Where once a psychiatric hospitalization meant a long stay working closely with a familiar staff and doing daily therapy -- with medication as an aide -- most modern experiences of psychiatric inpatients are far from this. Often involving numerous rotating caregivers working in shifts, moonlighters, or trainees on one rotation and off to another, patients often complain, "I only saw my doctor for ten minutes!" The more well-funded units have some form of therapy, usually group therapy with a behavioral focus, but many have very little of this to offer.
Overpopulated psych units resulting from hospitals trying to keep out of the red often lead to burned out staff members who would rather silence a psychotic, agitated, or complaining patient with medication than sit down and talk to them. I have seen nurses and doctors who do not give in to these pressures, who take the time with their patients, but they are sadly not the norm, not because others do not care, but rather because the system rewards efficiency, not empathy.
I remain baffled by the expectation that patients could easily begin the process of recovery from mental illness on most inpatient psychiatric units. Seeing the often poorly lit and drab rooms, I am reminded of Andrew Solomon's description of how people he met from Senegal could not understand how the Western practice of "tak[ing] people into these dingy little rooms and having them ... talk about bad things that had happened to them" would be helpful.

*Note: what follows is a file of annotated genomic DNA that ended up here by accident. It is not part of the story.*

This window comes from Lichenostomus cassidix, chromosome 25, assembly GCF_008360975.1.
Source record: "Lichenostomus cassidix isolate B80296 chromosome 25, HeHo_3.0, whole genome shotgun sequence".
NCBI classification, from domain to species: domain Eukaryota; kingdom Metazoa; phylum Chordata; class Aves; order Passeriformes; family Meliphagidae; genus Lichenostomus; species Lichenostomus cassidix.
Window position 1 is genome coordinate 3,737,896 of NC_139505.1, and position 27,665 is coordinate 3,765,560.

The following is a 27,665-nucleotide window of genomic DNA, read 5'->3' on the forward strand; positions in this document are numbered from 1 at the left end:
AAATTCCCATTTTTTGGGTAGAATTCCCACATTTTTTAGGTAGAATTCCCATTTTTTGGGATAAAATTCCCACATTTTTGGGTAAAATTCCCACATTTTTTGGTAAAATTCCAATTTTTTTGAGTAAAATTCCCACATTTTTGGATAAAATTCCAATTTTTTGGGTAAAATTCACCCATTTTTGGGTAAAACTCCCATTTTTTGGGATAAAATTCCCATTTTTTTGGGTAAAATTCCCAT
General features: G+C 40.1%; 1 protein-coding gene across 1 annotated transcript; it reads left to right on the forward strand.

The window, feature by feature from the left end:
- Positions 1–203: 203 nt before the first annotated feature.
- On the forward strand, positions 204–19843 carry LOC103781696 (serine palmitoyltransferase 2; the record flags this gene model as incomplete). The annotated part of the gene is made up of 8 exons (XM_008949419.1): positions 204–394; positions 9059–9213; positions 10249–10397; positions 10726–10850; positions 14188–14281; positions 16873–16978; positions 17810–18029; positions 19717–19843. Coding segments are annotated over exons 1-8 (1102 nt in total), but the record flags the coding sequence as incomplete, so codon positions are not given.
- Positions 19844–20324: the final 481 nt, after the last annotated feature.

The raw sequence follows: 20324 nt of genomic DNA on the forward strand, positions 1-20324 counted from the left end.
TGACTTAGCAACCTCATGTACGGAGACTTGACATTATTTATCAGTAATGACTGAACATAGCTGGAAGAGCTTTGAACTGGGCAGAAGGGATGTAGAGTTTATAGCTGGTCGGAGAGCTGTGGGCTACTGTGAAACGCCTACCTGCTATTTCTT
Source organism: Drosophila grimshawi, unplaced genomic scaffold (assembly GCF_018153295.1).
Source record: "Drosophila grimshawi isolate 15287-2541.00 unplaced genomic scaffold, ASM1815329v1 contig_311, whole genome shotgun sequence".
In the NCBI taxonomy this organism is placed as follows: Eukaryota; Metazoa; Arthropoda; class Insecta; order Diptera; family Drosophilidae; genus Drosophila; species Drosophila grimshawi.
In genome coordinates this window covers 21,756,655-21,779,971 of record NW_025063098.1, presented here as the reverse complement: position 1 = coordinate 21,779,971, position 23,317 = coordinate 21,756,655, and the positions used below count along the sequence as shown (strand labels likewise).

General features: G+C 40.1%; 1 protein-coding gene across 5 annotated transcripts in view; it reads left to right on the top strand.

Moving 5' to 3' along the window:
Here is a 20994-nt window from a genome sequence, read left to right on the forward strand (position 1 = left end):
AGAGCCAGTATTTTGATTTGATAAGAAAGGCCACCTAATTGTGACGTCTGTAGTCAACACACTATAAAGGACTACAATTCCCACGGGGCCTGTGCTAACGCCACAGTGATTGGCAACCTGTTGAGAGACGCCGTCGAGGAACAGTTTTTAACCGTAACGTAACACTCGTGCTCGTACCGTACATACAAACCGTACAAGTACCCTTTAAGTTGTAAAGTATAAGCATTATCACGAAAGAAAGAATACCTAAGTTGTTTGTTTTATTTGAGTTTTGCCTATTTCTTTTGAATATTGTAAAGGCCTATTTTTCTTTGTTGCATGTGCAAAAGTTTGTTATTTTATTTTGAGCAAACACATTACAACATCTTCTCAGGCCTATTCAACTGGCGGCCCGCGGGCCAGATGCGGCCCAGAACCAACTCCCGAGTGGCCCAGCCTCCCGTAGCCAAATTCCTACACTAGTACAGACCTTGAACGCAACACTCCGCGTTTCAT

These units are designed to keep patients safe and prevent adverse outcomes like a suicide in the hospital or emergency room. However, the therapeutic value of the physical setting is often overlooked as strapped hospital budgets prioritize other needs.
Fed up with the apparent "mill" of psychiatric hospitalization, a process that seemed to lose the person in the cycle of checkboxes and protocols, I wondered out loud to one of my supervisors whether anything like the old asylums existed. Though these institutions had many flaws, it seems as though things have swung too far the other way. The value of fresh air, therapeutic work, and a community of peers seems to have crumbled away in our quest for quicker and faster discharges and a focus on crisis management.